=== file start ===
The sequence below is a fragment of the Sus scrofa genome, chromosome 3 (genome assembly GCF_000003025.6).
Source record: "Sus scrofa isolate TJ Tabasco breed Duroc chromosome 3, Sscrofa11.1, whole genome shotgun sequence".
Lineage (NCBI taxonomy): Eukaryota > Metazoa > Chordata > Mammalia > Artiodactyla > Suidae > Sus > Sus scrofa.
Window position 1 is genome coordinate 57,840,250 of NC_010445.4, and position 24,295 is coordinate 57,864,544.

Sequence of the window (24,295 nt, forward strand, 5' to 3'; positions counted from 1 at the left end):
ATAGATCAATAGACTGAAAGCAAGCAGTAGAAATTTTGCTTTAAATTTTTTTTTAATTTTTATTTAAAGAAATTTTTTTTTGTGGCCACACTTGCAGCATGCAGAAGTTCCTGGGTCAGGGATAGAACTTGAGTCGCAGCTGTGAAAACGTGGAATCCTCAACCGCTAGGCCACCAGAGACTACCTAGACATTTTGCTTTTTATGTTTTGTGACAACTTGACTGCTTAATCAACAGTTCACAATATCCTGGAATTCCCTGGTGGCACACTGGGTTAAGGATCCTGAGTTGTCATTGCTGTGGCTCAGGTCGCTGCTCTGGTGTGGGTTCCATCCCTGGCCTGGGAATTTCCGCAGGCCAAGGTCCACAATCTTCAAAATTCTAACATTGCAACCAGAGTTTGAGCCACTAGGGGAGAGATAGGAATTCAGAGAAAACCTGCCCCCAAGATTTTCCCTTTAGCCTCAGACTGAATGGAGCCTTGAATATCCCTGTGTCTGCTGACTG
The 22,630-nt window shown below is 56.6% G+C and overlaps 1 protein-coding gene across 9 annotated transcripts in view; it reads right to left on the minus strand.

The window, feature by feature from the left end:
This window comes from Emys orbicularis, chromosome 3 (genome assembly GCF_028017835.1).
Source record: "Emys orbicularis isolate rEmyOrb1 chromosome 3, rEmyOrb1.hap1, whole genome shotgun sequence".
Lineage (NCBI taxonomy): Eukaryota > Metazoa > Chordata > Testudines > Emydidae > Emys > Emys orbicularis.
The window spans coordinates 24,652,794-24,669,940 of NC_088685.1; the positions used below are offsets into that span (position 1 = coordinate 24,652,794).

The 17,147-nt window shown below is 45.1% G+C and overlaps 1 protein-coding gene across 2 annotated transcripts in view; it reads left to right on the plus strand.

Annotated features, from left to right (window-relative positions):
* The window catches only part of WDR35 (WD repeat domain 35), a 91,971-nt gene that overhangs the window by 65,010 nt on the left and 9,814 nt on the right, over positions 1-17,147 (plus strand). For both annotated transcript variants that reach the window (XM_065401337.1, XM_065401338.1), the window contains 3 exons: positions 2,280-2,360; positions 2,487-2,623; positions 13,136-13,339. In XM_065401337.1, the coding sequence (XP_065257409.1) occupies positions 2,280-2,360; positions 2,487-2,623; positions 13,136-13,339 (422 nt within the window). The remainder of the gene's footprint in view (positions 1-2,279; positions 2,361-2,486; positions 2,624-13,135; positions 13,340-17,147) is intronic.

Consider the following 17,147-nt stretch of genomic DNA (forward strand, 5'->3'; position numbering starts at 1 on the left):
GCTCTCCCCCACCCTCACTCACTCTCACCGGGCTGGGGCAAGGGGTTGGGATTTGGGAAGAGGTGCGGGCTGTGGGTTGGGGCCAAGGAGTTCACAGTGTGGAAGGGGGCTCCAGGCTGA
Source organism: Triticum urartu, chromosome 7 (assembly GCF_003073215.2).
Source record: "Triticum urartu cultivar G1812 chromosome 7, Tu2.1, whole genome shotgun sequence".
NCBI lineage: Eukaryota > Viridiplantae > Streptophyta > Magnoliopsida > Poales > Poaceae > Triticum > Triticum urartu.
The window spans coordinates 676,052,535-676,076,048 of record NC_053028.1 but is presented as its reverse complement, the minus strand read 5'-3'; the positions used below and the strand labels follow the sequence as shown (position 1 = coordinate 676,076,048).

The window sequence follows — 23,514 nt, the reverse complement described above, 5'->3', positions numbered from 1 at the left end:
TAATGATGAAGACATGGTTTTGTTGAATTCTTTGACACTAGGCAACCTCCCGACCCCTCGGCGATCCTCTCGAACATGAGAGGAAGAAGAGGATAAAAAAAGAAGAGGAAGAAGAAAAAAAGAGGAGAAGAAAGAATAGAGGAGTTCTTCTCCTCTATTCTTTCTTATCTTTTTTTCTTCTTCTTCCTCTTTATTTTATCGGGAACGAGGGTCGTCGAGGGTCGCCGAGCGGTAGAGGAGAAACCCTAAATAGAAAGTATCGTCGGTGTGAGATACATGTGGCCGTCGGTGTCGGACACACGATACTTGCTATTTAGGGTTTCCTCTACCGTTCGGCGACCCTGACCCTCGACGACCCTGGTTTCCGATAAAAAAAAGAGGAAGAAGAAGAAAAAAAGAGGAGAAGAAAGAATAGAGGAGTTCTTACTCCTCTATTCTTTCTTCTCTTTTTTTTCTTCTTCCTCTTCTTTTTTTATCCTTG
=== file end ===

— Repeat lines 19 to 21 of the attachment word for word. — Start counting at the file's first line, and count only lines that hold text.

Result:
Source record: "Triticum urartu cultivar G1812 chromosome 7, Tu2.1, whole genome shotgun sequence".
NCBI lineage: Eukaryota > Viridiplantae > Streptophyta > Magnoliopsida > Poales > Poaceae > Triticum > Triticum urartu.
The window spans coordinates 676,052,535-676,076,048 of record NC_053028.1 but is presented as its reverse complement, the minus strand read 5'-3'; the positions used below and the strand labels follow the sequence as shown (position 1 = coordinate 676,076,048).